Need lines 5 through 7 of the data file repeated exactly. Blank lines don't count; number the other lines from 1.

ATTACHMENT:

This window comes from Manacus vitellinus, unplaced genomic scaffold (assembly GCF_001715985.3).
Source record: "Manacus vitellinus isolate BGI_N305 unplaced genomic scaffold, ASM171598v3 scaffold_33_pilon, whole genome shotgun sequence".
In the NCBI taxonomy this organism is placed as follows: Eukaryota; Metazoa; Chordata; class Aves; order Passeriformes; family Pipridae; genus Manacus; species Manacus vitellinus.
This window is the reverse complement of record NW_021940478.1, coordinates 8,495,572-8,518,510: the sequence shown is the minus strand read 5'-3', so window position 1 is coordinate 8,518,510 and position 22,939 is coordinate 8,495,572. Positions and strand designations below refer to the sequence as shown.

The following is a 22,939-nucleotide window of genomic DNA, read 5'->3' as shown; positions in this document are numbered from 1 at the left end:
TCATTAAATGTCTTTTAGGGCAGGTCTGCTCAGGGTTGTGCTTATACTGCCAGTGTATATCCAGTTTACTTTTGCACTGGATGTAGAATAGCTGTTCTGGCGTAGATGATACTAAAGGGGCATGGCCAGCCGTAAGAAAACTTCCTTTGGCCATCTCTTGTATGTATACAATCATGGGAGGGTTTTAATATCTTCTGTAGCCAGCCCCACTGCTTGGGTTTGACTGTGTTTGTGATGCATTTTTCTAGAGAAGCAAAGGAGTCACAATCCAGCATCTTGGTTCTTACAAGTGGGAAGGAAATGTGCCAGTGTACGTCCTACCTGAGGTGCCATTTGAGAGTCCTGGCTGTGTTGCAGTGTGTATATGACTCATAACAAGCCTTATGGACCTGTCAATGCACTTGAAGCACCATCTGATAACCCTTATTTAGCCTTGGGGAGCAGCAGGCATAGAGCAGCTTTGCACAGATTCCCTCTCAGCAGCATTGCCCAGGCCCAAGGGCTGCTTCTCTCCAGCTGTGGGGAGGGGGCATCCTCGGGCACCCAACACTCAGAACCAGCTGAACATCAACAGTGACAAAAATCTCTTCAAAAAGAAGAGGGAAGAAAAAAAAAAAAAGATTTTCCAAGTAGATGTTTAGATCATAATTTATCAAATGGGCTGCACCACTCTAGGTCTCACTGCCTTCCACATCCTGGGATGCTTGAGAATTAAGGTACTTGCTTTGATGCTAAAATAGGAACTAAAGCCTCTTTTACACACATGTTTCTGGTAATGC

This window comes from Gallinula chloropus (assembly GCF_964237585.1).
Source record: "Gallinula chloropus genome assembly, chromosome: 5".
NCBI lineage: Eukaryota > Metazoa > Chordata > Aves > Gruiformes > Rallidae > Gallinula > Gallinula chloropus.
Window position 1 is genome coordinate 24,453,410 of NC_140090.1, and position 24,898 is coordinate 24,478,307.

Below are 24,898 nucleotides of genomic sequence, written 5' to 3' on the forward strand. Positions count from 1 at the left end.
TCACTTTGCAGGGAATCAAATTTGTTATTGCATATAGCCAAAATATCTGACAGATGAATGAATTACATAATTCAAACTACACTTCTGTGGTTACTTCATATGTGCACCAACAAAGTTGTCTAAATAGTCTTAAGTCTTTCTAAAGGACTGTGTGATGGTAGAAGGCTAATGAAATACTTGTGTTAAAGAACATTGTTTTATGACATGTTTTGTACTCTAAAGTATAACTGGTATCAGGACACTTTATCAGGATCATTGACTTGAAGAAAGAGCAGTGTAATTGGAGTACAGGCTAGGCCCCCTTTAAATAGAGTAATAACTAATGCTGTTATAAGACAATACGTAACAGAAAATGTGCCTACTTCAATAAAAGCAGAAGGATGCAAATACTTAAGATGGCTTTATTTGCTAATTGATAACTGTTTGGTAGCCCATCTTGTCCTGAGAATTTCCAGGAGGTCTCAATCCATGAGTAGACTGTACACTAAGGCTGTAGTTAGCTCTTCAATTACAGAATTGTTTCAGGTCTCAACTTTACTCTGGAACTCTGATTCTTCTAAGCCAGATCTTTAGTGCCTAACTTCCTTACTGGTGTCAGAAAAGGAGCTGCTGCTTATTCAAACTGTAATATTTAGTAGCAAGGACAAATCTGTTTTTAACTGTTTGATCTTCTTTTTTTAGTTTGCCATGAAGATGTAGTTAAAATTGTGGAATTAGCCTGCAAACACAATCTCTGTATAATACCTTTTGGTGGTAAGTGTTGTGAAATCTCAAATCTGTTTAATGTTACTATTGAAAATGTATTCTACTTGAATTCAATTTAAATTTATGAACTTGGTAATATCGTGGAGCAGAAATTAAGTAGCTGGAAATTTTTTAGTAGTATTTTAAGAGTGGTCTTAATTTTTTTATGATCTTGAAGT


The following is a 22,939-nucleotide window of genomic DNA, read 5'->3' as shown; positions in this document are numbered from 1 at the left end:
TCATTAAATGTCTTTTAGGGCAGGTCTGCTCAGGGTTGTGCTTATACTGCCAGTGTATATCCAGTTTACTTTTGCACTGGATGTAGAATAGCTGTTCTGGCGTAGATGATACTAAAGGGGCATGGCCAGCCGTAAGAAAACTTCCTTTGGCCATCTCTTGTATGTATACAATCATGGGAGGGTTTTAATATCTTCTGTAGCCAGCCCCACTGCTTGGGTTTGACTGTGTTTGTGATGCATTTTTCTAGAGAAGCAAAGGAGTCACAATCCAGCATCTTGGTTCTTACAAGTGGGAAGGAAATGTGCCAGTGTACGTCCTACCTGAGGTGCCATTTGAGAGTCCTGGCTGTGTTGCAGTGTGTATATGACTCATAACAAGCCTTATGGACCTGTCAATGCACTTGAAGCACCATCTGATAACCCTTATTTAGCCTTGGGGAGCAGCAGGCATAGAGCAGCTTTGCACAGATTCCCTCTCAGCAGCATTGCCCAGGCCCAAGGGCTGCTTCTCTCCAGCTGTGGGGAGGGGGCATCCTCGGGCACCCAACACTCAGAACCAGCTGAACATCAACAGTGACAAAAATCTCTTCAAAAAGAAGAGGGAAGAAAAAAAAAAAAAGATTTTCCAAGTAGATGTTTAGATCATAATTTATCAAATGGGCTGCACCACTCTAGGTCTCACTGCCTTCCACATCCTGGGATGCTTGAGAATTAAGGTACTTGCTTTGATGCTAAAATAGGAACTAAAGCCTCTTTTACACACATGTTTCTGGTAATGC

This window comes from Gallinula chloropus (assembly GCF_964237585.1).